To gain some simulated instrument time I planned a hop with a CFII that I knew using his Cherokee 180. We departed the class D airspace to practice approaches at another towered field 20 miles to the South. The aircraft was quite unfamiliar. Instruments were laid out much differently. Trim was provided by an overhead crank and there was a push button starter. It was an older plane, reliable but not fuel injected, and included a primer and carburetor heat control. As has been said: “The devil’s in the details” so I try to follow checklists carefully. The run up and departure were uneventful as ATC steered us to the southwest. Soon, I received the anticipated vectors for ILS 9 while still at 3,000 feet. I captured the localizer just as Center cleared us for the approach with a rapid-fire set of instructions and a quick hand off to the tower. Down we go, descending quickly enough to intercept the glideslope before the final approach fix. I pitch down and retard the engine to get us into position. The glideslope needle begins to come alive on the CDI and I slow the decent only to find that I’ve reduced power a bit too much. To bring it back on track I ease the throttle forward. The engine starts to cough and sputter. A little more throttle and it seems to be dying with an increasing sink rate. While I’m grateful not to be in IMC, I’m not exactly happy to be in this plane in sunny weather either. Expectations are immediately downgraded from precision approach to a survivable one. I request permission to land, advising the tower that we’re having a little engine trouble. After switching on the boost pump, checking the fuel selector, Mixture, carb heat and magnetos I resigned myself to best glide with the engine below 1,000 rpm. It still sounded ominous but it was running. Sort of. Finally, I could see we’d make the threshold. I plopped it down and the engine provided sufficient power to taxi to one of the general parking areas.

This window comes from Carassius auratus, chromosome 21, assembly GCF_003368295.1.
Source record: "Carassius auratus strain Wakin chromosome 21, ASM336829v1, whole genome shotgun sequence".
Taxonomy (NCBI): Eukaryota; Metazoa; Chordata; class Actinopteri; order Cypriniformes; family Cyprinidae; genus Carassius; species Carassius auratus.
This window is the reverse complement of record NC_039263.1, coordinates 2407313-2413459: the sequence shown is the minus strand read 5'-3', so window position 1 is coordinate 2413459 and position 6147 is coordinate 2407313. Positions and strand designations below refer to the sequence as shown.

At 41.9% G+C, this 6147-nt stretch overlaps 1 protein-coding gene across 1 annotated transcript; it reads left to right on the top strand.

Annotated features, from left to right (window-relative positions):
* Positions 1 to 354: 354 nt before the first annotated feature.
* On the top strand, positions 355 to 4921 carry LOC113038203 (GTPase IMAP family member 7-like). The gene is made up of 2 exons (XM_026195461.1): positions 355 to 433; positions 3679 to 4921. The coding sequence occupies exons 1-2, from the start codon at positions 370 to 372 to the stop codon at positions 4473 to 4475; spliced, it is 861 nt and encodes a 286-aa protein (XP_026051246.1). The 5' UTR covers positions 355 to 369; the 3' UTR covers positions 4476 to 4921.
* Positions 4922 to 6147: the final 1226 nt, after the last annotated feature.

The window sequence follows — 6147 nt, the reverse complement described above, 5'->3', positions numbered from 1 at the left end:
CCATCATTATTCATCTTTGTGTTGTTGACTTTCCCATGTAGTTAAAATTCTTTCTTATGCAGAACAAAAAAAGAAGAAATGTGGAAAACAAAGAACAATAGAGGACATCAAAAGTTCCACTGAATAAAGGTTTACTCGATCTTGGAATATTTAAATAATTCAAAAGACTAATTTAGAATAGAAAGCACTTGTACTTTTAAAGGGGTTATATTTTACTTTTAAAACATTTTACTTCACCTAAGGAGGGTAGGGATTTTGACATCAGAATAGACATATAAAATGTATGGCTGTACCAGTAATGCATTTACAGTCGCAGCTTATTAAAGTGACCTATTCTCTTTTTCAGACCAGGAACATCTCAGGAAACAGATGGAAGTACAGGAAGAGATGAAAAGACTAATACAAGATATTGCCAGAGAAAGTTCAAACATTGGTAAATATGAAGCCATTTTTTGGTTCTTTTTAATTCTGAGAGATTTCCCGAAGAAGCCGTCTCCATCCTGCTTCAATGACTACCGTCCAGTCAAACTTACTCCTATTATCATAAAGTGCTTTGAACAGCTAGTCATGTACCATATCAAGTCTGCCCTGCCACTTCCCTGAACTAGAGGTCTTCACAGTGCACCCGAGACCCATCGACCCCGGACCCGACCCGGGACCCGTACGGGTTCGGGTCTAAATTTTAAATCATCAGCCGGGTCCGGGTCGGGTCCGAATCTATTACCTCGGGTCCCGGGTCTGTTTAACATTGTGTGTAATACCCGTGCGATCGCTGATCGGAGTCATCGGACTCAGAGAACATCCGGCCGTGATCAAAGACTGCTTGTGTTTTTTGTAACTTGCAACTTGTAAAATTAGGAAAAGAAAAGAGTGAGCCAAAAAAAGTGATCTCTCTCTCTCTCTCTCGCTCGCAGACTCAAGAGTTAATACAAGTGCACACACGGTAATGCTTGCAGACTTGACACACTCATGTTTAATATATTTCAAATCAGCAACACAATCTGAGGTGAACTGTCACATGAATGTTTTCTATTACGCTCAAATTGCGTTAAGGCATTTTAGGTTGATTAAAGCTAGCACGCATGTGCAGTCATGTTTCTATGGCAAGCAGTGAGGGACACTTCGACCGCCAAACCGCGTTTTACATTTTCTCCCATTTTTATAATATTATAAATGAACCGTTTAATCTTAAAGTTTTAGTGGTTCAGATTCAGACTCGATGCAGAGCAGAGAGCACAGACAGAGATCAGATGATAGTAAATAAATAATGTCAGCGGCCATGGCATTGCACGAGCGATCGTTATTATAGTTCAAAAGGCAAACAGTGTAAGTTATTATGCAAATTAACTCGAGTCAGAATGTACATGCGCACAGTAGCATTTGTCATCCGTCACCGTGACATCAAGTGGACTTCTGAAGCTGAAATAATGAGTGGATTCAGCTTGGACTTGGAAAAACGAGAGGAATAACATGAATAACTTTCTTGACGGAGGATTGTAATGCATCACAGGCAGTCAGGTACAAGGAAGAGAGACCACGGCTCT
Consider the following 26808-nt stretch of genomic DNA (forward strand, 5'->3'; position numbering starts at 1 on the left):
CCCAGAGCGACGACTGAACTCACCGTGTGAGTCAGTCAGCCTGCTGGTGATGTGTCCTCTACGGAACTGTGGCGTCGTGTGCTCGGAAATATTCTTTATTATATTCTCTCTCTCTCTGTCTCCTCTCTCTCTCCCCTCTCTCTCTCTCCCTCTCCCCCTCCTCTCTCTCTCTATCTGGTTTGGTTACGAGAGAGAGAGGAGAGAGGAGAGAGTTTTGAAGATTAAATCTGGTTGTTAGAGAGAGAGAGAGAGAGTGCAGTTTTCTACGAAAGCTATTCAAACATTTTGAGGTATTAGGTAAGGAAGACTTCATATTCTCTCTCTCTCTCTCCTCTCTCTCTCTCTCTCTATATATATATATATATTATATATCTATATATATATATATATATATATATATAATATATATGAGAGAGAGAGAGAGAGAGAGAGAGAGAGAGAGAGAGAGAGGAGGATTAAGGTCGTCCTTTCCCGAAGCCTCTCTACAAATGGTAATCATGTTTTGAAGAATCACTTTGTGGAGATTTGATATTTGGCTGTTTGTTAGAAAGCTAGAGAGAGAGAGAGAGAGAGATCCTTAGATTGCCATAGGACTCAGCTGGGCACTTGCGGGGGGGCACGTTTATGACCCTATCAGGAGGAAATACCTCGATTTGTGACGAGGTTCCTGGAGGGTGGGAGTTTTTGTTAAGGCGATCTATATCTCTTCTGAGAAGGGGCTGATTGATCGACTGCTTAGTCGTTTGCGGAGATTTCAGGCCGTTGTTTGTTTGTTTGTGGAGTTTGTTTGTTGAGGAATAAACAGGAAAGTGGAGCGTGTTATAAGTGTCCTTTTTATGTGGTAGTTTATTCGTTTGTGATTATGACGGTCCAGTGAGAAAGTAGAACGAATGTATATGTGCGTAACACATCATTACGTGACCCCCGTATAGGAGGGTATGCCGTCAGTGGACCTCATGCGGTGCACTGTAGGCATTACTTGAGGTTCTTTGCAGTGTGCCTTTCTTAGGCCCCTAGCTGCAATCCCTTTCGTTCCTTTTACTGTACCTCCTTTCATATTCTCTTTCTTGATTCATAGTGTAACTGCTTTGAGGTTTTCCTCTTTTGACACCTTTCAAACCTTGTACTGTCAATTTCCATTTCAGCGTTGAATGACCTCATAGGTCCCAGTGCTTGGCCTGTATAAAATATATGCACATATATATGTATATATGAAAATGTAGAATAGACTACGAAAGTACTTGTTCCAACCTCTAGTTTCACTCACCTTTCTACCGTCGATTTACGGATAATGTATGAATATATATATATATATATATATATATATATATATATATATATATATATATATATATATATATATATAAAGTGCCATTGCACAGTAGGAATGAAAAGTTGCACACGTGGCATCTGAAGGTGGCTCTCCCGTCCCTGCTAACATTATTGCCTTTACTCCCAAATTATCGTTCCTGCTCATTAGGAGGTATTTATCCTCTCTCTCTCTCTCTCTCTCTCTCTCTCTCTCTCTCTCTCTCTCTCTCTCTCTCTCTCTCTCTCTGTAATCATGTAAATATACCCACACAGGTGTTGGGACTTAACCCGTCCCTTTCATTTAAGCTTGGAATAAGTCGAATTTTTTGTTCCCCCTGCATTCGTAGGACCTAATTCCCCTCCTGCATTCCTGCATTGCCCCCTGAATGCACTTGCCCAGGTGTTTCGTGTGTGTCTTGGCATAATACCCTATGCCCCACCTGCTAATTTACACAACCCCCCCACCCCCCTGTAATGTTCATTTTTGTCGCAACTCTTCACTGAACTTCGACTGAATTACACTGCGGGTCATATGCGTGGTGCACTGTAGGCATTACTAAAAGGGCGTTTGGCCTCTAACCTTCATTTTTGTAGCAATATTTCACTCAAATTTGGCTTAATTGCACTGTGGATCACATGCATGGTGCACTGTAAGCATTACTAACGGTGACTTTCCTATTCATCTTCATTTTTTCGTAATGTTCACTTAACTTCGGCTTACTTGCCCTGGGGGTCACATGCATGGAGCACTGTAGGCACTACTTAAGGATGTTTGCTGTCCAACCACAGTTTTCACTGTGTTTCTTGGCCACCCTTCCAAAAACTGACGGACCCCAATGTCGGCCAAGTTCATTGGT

After cutting the mixture and flipping off the master switch, I did what most people do with any troublesome engine. Pop open the hood (in this case the cowl) and peer inside hoping for the obvious. Mechanic’s wrench, loose fittings, dead squirrel. Nothing. It looked fine. We tried another engine start but still had low RPM. Frankly, unless it ran really great, I’d just as soon leave it. There’s snow on the ground, it’s cold and an off airport landing in the middle of nowhere is just not inviting. Once more I get in the left seat but this time, I stopped at the line item that said “Primer-In and locked”. Looking down, I noticed it was not all the way in. After locking it, I hit the starter and presto. Ran like a top. In aviation, there are many ways to screw up. Some big. Some small. The little goofs are just as lethal as the spectacularly idiotic ones. I had pushed on the primer to verify it was in. I should have pulled on it to make certain it was locked. Rookie mistake. Important enough that the FAA included it in this advisory circular.
If the primer pump handle is not locked in the closed position, raw fuel will continue to be drawn into the cylinders by the suction created in the affected cylinders during the intake cycle. The engine will run rough at low RPM, mimicking magneto problems.
The Really Cool Solution is FADEC – (full authority digital engine control) which I’ve greatly enjoyed flying in a much newer plane. It replaces magnetos, carburetor and mixture controls. Each engine cylinder is independently adjusted for optimum injection and timing. There is no primer. Later model aircraft all have fuel injection. Nevertheless, it wasn’t the planes fault. It was mine.
It could have been worse. This Air tractor , N3654T, collided with terrain and a fence during a forced landing in Minnesota. The pilot was spraying a field at an altitude of 5 to 10 feet AGL, when the engine ran rough, stopped, started, then stopped again. Post accident inspection of the airplane revealed the fuel primer control knob was not locked and it had backed out.